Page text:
I was wondering over the past few days, particularly with the recent media attention devoted to General Wesley Clark's appearance on Face the Nation and its several day aftermath in the news media, how long it should take people to make up their minds about how to cast their ballots in an election like this year's primaries or general election. The relevance Clark's interview is that I think it is a good example of a political celebrity saying something that is not well considered (to put it charitably), easy to sensationalize in an excerpt, and of almost no consequence in helping voters decide which candidate to support.
Suppose that you had all candidates' websites available and a few nationally televised debates covering domestic and foreign policy were scheduled. What more would you need? A few hours on a single day? Several hours spread over a few days? Many hours spread over a few weeks? A couple of hours a week spread over a few months? I think these categories cover most peoples' answers. But our current system, which I might charitably describe as many months of campaigning accompanied by daily media inundation, seems to take more time and achieve less in terms of helping voters make intelligent decisions.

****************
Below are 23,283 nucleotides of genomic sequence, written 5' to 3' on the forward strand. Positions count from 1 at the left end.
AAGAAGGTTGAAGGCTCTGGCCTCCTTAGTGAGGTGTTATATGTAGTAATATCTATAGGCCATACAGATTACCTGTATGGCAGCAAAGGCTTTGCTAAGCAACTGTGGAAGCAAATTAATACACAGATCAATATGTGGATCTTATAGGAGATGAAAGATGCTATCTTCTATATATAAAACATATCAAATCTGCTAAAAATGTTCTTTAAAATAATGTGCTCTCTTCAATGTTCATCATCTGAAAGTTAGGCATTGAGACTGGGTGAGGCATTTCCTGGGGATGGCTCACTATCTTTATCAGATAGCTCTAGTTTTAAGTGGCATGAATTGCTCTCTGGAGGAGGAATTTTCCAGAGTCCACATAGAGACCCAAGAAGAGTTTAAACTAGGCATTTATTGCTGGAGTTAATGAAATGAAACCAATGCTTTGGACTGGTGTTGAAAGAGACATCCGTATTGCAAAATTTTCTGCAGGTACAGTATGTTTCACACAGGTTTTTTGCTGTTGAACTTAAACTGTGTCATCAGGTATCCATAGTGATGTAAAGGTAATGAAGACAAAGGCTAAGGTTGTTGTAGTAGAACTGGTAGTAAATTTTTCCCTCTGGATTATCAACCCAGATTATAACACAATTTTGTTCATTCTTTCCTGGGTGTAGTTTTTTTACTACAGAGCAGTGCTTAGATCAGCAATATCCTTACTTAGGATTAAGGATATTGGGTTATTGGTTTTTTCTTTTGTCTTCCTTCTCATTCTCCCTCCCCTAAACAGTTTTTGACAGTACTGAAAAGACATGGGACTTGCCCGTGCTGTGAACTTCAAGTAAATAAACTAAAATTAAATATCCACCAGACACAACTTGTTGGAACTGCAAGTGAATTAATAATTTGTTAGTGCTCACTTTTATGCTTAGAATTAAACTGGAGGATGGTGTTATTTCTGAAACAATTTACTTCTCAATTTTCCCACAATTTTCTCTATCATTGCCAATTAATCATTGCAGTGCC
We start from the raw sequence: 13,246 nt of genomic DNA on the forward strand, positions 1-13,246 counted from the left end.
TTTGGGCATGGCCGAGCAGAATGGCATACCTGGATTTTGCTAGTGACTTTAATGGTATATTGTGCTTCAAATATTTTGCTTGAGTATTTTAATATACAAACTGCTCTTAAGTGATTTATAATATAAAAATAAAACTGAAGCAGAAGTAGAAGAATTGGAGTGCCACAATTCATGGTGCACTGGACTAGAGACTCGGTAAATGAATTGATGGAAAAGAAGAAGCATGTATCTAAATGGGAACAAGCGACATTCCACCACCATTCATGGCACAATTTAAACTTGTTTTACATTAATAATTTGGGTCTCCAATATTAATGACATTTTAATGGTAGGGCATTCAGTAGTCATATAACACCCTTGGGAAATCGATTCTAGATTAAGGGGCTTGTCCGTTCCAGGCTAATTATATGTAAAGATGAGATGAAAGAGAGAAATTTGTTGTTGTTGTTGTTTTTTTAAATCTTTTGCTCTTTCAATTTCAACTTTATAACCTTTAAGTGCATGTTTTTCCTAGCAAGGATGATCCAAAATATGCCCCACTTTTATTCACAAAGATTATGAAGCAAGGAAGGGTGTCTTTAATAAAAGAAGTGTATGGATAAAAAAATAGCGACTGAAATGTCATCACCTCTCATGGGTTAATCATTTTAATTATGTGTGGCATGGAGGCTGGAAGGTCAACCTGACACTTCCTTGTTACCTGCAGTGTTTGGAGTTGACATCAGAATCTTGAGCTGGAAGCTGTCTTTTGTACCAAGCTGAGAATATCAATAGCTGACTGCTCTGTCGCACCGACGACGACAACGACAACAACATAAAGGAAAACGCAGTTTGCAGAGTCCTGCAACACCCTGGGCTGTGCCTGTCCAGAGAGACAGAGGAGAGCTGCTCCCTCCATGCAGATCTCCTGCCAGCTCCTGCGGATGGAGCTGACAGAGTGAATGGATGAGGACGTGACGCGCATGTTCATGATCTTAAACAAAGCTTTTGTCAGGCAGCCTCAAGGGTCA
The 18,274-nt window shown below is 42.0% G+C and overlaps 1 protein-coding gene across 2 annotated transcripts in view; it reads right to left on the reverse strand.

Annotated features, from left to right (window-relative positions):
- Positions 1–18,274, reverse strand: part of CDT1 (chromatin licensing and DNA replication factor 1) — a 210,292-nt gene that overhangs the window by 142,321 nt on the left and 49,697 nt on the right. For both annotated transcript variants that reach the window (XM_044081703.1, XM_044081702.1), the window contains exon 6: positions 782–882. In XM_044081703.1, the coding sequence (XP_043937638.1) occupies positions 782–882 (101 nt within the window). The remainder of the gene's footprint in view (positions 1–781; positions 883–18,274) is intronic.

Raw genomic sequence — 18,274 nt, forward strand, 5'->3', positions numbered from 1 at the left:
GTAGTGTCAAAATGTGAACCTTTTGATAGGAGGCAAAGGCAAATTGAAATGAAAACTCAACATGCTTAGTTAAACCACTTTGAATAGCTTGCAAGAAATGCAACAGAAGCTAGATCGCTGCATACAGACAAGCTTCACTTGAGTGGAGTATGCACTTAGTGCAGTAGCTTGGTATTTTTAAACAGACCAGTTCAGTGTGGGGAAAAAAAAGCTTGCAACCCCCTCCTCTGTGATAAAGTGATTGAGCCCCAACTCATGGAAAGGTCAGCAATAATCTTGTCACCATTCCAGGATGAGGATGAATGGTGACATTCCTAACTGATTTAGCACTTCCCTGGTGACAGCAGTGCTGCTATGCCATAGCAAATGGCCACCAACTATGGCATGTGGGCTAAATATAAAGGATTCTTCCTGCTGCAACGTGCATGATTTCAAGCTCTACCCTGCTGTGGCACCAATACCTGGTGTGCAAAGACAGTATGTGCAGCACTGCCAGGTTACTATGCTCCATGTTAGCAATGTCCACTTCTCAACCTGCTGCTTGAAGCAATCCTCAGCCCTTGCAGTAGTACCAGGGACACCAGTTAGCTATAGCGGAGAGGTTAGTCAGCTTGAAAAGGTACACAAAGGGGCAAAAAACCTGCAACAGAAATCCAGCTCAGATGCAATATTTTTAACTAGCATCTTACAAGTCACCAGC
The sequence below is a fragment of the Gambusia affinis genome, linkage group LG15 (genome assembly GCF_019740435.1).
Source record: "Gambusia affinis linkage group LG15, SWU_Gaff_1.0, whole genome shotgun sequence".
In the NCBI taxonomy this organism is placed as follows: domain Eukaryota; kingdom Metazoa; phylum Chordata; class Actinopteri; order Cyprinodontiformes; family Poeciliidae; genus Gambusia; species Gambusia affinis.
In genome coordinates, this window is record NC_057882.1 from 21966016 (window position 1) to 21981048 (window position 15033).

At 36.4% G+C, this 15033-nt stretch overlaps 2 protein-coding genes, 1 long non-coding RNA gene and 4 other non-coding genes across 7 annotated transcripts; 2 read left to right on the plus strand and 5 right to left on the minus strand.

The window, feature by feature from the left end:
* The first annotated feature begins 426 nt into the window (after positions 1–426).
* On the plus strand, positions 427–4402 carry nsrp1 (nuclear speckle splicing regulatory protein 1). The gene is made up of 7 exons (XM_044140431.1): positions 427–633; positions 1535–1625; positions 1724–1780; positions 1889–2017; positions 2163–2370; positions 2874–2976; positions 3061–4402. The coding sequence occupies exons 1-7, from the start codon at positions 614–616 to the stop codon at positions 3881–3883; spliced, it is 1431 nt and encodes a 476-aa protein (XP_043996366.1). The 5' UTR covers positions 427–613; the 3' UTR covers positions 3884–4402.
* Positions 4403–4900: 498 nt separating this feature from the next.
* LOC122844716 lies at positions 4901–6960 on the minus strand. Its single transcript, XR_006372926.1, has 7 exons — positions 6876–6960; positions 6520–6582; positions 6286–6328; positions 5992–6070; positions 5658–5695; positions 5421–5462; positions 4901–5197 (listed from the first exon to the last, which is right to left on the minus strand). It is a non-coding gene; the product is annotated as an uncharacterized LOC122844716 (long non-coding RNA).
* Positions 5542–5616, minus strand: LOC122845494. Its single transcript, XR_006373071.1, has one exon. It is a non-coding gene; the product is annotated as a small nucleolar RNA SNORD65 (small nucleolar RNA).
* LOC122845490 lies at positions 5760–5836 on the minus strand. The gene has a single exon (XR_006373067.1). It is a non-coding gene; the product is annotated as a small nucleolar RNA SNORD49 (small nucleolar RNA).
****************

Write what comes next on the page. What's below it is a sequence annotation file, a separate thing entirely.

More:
The current schedule wasn't designed with the current media environment in mind. If we cut the duration of the campaign season in half, would we get rid of more news or more noise, like the Clark interview? I think it would be the latter.